Making Every Part Count

By Jenna K. White / Photography By Richard Knight & Alison Carlino | April 28, 2017
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Redwattle hogs.

Falling for locally raised meat and its true worth


Picture this: You’re at the supermarket and find yourself in the poultry aisle, staring at glowing shelves of chicken parts. Skinless breasts, boneless thighs, so-called all-natural skin-on drumsticks, a fleet of angular little wings. Whole chickens, concealed within plastic packaging that boast the birds within were raised without hormones and on GMO-free feed. Snuggled nearby, others claim to be organic and to have roamed freely in a range of some sort.

If you’re like me—in that you spend some time while gathering ingredients to read and ponder in an attempt to make selections as an educated consumer—all these labels and options can make you weary in a hurry. Feeding family and friends is a happy experience, but traversing the checklist of undefined food jargon terminology? Not so much.

There is, however, another way: the farmers market. Of course, while it’s easy enough to succumb to a vibrant bundle of rainbow carrots, far fewer marketgoers seek what lies within the coolers stationed behind the ranchers who raise local meats.

After all, as we’ve learned in the poultry aisle, meat is more intimidating. It was alive in a much more visceral way than a carrot. Meat clucked, baaed and mooed, munched its own meals, took naps in the sunshine if it was lucky. The reality of this vitality is what makes the careful consideration of where we source our meat so crucial. Our decisions influence the systems in which the animals that were bred for that meat are raised. We owe it to them to think things through.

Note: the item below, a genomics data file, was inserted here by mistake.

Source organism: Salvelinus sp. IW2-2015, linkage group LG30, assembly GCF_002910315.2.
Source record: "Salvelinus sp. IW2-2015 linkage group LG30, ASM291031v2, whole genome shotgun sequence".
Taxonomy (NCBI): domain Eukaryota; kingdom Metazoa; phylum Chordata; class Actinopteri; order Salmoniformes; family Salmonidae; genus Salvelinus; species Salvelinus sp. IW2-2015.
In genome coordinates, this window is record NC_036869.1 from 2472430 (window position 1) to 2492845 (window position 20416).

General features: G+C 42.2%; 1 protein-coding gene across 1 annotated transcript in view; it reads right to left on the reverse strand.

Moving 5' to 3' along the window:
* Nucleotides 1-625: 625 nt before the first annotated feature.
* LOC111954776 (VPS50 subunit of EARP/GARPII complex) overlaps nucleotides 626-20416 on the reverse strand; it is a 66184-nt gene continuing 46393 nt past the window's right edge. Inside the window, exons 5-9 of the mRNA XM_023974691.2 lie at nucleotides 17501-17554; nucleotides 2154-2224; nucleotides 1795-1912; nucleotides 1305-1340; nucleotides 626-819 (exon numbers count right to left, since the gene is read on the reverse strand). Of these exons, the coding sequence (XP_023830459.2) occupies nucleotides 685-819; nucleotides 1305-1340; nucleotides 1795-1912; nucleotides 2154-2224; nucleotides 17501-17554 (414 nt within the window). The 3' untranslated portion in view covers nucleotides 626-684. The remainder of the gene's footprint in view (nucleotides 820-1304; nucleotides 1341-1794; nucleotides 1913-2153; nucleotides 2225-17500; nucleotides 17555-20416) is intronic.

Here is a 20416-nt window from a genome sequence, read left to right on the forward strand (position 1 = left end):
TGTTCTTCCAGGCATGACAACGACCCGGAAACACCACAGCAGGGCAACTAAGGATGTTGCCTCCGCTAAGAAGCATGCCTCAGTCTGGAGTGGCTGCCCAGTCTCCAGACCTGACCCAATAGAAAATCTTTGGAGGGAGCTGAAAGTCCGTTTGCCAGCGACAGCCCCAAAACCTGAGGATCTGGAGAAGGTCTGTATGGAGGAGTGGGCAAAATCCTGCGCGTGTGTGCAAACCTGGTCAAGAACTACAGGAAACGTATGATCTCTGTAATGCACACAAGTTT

Photo 1: White Dorper sheep.
Photo 2: Cornish Cross hens.

Fortunately, with Houston’s close proximity to dozens of small farms, there’s little excuse to not at least explore the many options in our city’s own backyard. I find it comforting to know that many of these farms are run by families whose original intention was to skip the whole grocery store conundrum themselves. Case in point: the Smiths.

“We leased the land with the intention to raise for our family,” says Geoffrey Smith of the acreage in Needville, where he and wife, Renee, now live and operate The Barry Farm with their two children. “It was, like, one pig, 10 chickens, a few extra to help cover costs.”

Before long, news got out about the family’s rearing of clean, pastured meat, and the Smiths were asked to raise kosher chickens for a local Jewish congregation. Ever since, Geoff and Renee have farmed not just for their family but for their community. Their brood includes Cornish Cross hens, White Dorper sheep and Red Wattle hogs, as well as citrus and blackberries seasonally, all of which are raised with flavor in mind first and foremost. Today, 80 percent of the farm’s sales are to other local families; the rest is sourced by area restaurants.

Rather than pepper them with questions from a checklist, the Smiths invite you to visit the farm to experience it firsthand. “When you come out here, I don’t have to use all the farmers market adjectives,” says Geoff, who provides informal tours of the pastures where his flocks roam, including during on-farm dinners in partnership with local chefs who believe in their mission to raise meat the old-fashioned way. “Do I have to say ‘local’? Do I have to say ‘pasture-raised’ here? The checklist goes away when people actually see it."